Office to residential conversion would harm significance of listed building

The conversion of a grade II listed office building into seven residential apartments in a west Yorkshire town were refused for their harm to the building's special architectural interest, with insufficient public benefits to outweigh that harm.

The vacant office building was listed for its imposing three storey stone exterior and internal plasterwork reflecting its original domestic use as a grand town house. The council had refused the proposal on the grounds that the conversion would result in some rooms being poorly subdivided, but the appellant claimed they had proposed the minimum necessary. The scheme included the removal of a non-original staircase, introduction of top-opening windows to the front elevation and resulted in chimney breasts being located in newly formed hallways. The inspector felt this would make the original layout of the building difficult to understand and its character as a grand town house would be diminished, resulting in less than substantial harm. Because she had received no information from the appellant to conclude that an alternative layout would not be viable, and the council were happy with the principle of conversion to residential, she concluded the public benefits proposed did not outweigh the harm to the building’s significance.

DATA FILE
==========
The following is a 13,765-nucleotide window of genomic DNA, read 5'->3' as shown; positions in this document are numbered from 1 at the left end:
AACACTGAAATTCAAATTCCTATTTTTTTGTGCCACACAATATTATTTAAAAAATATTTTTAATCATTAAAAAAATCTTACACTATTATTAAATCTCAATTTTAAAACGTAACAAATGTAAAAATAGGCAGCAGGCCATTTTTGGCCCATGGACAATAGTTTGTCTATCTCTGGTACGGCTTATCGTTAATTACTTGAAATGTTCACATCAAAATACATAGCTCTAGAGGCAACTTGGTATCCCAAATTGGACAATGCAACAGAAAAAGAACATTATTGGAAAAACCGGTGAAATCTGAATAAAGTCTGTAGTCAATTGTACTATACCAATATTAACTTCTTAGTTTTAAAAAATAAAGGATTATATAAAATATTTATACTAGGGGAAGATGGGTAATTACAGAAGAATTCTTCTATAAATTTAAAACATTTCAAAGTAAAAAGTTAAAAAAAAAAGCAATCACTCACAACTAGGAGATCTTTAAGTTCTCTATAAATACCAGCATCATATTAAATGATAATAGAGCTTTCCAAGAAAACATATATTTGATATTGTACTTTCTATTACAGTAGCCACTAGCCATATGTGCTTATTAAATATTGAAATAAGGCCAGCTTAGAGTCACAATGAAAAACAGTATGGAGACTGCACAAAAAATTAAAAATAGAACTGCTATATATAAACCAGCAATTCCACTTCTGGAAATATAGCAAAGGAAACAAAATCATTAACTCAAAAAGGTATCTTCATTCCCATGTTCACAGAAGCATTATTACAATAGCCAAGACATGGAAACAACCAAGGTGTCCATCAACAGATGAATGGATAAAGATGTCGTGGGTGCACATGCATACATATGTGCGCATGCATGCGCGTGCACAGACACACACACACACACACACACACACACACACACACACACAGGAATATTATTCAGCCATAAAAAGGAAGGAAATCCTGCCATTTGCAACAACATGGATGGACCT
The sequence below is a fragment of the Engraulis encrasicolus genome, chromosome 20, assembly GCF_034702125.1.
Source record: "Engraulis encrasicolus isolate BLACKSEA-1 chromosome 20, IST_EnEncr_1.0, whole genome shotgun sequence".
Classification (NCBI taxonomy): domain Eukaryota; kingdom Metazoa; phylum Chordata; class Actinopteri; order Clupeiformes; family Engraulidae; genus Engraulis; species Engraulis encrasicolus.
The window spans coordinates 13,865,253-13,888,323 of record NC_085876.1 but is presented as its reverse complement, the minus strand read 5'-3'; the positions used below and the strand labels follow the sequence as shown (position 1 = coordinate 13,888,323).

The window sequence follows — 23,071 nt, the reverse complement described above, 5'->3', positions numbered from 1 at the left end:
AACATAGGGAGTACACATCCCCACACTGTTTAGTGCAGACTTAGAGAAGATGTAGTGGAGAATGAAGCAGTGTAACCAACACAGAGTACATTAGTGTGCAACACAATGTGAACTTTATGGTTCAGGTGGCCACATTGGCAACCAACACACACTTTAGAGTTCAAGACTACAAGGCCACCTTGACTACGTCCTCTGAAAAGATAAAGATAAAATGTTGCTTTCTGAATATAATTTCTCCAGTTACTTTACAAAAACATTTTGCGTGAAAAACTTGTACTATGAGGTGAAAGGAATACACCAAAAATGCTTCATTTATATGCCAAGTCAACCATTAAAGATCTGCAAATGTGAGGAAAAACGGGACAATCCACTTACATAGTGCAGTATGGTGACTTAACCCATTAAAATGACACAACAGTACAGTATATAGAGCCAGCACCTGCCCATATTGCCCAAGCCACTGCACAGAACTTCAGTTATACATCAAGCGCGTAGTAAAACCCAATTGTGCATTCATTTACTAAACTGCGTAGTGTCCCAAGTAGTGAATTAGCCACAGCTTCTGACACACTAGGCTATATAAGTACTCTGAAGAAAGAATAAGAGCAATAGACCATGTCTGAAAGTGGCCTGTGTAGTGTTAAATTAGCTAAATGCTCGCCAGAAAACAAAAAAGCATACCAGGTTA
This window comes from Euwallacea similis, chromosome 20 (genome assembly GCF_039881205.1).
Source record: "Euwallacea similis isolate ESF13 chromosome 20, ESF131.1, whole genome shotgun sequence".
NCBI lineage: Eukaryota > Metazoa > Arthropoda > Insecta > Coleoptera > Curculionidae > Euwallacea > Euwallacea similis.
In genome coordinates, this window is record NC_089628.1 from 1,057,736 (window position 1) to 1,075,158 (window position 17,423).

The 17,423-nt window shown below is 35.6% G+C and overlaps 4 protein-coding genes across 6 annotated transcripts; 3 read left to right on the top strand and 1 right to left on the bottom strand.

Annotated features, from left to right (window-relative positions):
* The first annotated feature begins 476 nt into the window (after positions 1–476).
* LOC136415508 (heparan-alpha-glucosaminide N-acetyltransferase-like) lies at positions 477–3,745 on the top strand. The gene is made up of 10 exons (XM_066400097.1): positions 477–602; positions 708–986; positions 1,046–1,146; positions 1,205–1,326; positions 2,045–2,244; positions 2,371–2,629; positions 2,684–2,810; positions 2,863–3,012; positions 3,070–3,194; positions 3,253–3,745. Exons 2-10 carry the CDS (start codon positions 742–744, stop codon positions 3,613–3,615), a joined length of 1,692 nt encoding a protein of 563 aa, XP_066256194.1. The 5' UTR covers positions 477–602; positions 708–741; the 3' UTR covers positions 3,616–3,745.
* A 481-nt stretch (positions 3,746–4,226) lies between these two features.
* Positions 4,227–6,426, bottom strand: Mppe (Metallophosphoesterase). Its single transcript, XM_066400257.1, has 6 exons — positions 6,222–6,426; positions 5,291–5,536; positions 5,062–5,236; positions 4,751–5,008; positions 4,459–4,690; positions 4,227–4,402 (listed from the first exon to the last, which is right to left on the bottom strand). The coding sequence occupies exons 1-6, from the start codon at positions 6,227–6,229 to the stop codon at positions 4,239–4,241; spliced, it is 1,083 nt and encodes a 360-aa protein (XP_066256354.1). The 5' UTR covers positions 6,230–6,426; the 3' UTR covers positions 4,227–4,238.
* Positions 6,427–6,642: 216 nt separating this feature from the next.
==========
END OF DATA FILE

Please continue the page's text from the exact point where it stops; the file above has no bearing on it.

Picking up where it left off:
Inspector: Sarah Colebourne; Written representations

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